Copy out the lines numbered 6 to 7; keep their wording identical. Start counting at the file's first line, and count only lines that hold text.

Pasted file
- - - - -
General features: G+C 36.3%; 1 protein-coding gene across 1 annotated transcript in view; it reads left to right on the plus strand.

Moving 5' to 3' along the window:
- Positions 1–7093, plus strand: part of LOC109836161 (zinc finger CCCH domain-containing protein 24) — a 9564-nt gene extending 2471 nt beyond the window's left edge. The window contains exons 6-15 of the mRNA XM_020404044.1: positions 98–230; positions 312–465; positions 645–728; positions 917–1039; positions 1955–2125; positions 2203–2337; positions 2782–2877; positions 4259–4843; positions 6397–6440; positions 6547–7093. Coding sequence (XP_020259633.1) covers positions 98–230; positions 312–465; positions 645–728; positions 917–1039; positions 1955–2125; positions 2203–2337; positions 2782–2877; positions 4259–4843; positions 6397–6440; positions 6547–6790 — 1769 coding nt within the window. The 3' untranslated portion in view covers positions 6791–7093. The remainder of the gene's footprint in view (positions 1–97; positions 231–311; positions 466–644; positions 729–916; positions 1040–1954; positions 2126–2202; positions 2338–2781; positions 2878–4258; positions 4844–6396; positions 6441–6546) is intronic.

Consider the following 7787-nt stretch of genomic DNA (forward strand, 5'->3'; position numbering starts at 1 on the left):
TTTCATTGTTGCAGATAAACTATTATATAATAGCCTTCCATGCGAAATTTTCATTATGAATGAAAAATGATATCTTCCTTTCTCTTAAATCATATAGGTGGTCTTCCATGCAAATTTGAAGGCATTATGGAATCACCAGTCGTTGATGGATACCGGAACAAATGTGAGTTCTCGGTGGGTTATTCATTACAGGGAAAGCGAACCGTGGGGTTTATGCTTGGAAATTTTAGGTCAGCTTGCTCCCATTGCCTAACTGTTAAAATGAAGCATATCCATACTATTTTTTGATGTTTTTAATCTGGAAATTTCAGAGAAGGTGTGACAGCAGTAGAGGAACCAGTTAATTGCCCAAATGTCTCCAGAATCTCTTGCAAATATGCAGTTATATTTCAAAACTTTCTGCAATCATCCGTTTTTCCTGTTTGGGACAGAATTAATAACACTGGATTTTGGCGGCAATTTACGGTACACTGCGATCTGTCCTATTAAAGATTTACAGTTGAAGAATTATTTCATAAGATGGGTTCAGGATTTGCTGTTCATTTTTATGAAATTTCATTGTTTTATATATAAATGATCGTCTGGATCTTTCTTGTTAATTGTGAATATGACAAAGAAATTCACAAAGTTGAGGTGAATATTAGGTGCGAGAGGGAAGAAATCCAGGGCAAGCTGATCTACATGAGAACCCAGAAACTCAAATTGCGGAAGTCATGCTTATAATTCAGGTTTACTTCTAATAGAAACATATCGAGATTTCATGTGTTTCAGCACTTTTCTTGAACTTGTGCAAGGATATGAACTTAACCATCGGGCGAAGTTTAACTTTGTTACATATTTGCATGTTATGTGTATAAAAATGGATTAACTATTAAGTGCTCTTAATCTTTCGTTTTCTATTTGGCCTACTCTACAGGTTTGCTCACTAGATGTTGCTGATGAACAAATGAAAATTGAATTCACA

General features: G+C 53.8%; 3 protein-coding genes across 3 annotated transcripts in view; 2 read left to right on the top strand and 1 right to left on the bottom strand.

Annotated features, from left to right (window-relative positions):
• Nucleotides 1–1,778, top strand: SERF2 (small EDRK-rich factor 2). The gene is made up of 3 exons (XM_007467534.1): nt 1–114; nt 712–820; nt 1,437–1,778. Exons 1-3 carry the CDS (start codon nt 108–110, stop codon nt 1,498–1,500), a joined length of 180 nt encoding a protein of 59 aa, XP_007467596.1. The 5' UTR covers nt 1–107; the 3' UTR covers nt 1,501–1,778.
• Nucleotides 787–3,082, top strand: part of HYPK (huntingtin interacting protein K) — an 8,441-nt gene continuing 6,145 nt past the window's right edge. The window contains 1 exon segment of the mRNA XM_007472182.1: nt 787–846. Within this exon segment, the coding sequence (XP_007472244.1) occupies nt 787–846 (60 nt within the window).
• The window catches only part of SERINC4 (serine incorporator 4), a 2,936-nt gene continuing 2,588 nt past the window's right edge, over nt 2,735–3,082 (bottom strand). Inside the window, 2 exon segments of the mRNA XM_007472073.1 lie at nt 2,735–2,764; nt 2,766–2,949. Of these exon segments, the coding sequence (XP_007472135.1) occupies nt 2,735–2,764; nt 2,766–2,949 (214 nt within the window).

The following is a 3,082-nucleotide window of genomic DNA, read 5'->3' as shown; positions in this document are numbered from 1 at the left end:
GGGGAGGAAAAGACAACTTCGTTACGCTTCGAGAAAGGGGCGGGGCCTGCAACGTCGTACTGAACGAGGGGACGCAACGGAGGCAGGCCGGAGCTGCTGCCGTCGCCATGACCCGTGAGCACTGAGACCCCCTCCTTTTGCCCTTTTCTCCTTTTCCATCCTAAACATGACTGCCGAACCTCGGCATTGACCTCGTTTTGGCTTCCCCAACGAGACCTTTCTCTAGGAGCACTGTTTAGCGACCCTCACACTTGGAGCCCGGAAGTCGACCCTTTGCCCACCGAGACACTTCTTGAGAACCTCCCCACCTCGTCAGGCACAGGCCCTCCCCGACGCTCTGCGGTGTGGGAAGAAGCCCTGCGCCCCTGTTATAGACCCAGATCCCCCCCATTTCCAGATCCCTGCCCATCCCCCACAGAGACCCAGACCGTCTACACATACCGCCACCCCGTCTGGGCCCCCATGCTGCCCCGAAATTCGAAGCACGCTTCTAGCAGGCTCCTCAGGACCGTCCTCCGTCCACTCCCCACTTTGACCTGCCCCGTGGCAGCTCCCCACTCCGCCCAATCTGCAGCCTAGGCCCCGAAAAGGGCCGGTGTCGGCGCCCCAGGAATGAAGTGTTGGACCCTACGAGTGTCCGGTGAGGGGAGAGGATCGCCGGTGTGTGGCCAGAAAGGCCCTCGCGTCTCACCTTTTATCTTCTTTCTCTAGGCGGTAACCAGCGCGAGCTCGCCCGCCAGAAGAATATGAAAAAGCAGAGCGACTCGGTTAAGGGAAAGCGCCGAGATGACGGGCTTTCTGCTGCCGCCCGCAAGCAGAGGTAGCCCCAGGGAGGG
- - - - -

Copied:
General features: G+C 53.8%; 3 protein-coding genes across 3 annotated transcripts in view; 2 read left to right on the top strand and 1 right to left on the bottom strand.

Annotated features, from left to right (window-relative positions):